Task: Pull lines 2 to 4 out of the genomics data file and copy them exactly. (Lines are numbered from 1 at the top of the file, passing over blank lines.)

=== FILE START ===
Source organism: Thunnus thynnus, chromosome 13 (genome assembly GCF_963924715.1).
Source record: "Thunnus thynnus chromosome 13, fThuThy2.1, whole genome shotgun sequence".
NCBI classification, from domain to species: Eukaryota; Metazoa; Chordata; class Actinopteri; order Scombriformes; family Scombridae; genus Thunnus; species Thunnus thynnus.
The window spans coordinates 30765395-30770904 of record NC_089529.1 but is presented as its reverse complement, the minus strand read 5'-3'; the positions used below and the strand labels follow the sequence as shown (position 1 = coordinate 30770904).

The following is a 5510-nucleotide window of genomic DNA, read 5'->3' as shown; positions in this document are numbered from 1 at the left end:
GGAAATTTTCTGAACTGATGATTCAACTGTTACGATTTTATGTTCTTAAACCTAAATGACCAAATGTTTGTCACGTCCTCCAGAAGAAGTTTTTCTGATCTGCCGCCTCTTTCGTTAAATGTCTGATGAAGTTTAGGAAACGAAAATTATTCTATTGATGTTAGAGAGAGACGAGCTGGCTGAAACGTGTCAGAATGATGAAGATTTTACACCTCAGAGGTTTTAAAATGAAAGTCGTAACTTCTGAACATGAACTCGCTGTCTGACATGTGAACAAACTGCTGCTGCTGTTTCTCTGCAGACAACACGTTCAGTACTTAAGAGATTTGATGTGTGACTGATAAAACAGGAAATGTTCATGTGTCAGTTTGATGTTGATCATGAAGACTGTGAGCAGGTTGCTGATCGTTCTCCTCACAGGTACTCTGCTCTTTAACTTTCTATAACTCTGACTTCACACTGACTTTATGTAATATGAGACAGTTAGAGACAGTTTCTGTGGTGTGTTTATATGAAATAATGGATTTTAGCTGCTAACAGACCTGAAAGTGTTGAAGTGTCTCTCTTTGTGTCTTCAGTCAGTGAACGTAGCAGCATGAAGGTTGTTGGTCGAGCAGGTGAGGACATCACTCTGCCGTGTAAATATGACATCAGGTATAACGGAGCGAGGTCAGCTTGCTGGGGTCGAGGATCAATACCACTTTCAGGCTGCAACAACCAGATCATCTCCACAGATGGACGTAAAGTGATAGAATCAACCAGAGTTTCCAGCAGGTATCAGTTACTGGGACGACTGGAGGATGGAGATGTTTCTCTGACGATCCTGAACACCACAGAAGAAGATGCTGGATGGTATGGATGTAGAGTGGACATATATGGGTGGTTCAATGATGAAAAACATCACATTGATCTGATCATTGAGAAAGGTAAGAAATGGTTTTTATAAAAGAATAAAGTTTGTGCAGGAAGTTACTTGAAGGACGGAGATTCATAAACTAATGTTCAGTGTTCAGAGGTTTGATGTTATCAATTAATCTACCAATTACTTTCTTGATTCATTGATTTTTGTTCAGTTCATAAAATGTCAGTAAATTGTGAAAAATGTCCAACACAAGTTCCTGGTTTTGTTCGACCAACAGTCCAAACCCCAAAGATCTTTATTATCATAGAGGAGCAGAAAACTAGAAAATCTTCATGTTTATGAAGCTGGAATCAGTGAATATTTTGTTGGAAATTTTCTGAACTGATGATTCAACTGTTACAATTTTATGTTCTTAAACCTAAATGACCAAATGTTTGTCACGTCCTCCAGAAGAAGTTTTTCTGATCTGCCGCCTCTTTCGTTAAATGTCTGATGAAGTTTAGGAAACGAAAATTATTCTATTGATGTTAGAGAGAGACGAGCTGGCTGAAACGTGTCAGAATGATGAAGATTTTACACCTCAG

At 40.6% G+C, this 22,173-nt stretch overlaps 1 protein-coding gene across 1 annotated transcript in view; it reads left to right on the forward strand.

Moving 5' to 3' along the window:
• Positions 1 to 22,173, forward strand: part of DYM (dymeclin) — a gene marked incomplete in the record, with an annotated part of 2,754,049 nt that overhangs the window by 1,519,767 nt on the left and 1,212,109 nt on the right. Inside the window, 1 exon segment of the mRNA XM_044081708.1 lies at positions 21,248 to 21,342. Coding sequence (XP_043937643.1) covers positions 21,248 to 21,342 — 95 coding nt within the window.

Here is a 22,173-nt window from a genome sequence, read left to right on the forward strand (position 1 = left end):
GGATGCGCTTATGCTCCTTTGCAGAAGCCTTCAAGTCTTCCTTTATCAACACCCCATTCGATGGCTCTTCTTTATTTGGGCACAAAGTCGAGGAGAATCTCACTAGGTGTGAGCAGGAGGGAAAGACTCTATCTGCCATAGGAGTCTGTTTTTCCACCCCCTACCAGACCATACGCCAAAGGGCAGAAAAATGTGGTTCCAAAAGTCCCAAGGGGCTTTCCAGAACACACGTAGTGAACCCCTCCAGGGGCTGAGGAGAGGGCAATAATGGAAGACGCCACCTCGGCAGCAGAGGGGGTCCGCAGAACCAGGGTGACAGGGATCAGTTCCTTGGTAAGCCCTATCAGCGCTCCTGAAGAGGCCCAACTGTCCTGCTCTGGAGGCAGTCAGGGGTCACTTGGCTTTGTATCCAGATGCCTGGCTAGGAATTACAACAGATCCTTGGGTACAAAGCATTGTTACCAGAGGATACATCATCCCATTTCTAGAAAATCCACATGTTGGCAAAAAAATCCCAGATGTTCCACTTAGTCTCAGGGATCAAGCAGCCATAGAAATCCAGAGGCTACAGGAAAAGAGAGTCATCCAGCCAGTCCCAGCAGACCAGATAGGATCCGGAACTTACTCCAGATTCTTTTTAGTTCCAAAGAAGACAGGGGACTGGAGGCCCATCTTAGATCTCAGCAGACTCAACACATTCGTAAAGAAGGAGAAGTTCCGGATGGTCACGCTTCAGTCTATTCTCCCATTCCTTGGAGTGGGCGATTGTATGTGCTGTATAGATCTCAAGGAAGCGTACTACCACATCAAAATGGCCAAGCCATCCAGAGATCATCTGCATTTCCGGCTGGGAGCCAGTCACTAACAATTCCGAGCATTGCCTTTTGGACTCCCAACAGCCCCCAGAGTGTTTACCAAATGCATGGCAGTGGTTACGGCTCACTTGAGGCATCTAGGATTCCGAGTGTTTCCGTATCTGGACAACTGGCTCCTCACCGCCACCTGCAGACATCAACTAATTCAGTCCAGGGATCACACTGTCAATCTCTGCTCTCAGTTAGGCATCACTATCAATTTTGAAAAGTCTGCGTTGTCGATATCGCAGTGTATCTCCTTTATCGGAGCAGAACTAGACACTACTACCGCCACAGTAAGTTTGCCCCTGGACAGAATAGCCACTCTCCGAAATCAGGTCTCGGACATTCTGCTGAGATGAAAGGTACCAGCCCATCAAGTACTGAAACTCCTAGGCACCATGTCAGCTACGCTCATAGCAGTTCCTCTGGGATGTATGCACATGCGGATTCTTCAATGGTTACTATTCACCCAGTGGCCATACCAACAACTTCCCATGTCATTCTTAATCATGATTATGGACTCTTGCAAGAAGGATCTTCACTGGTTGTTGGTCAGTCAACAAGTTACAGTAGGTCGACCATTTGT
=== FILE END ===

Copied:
Source record: "Thunnus thynnus chromosome 13, fThuThy2.1, whole genome shotgun sequence".
NCBI classification, from domain to species: Eukaryota; Metazoa; Chordata; class Actinopteri; order Scombriformes; family Scombridae; genus Thunnus; species Thunnus thynnus.
The window spans coordinates 30765395-30770904 of record NC_089529.1 but is presented as its reverse complement, the minus strand read 5'-3'; the positions used below and the strand labels follow the sequence as shown (position 1 = coordinate 30770904).